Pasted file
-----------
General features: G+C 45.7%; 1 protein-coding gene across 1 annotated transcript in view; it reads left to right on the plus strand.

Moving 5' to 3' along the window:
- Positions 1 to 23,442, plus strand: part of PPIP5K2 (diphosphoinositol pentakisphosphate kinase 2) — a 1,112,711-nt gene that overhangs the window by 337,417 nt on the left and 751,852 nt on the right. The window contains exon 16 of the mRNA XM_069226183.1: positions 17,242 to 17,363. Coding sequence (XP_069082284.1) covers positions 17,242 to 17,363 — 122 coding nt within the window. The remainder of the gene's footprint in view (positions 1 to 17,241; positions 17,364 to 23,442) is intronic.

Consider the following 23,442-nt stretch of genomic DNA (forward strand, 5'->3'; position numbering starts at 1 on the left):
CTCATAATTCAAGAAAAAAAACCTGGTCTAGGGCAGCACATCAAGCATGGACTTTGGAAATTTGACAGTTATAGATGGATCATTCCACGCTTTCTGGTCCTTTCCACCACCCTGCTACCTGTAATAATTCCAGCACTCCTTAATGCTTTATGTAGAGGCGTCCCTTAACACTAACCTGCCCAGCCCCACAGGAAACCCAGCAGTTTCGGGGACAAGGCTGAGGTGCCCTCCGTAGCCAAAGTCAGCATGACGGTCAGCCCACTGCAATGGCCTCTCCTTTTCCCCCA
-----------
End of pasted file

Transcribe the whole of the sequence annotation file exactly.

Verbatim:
General features: G+C 45.7%; 1 protein-coding gene across 1 annotated transcript in view; it reads left to right on the plus strand.

Moving 5' to 3' along the window:
- Positions 1 to 23,442, plus strand: part of PPIP5K2 (diphosphoinositol pentakisphosphate kinase 2) — a 1,112,711-nt gene that overhangs the window by 337,417 nt on the left and 751,852 nt on the right. The window contains exon 16 of the mRNA XM_069226183.1: positions 17,242 to 17,363. Coding sequence (XP_069082284.1) covers positions 17,242 to 17,363 — 122 coding nt within the window. The remainder of the gene's footprint in view (positions 1 to 17,241; positions 17,364 to 23,442) is intronic.

Consider the following 23,442-nt stretch of genomic DNA (forward strand, 5'->3'; position numbering starts at 1 on the left):
CTCATAATTCAAGAAAAAAAACCTGGTCTAGGGCAGCACATCAAGCATGGACTTTGGAAATTTGACAGTTATAGATGGATCATTCCACGCTTTCTGGTCCTTTCCACCACCCTGCTACCTGTAATAATTCCAGCACTCCTTAATGCTTTATGTAGAGGCGTCCCTTAACACTAACCTGCCCAGCCCCACAGGAAACCCAGCAGTTTCGGGGACAAGGCTGAGGTGCCCTCCGTAGCCAAAGTCAGCATGACGGTCAGCCCACTGCAATGGCCTCTCCTTTTCCCCCA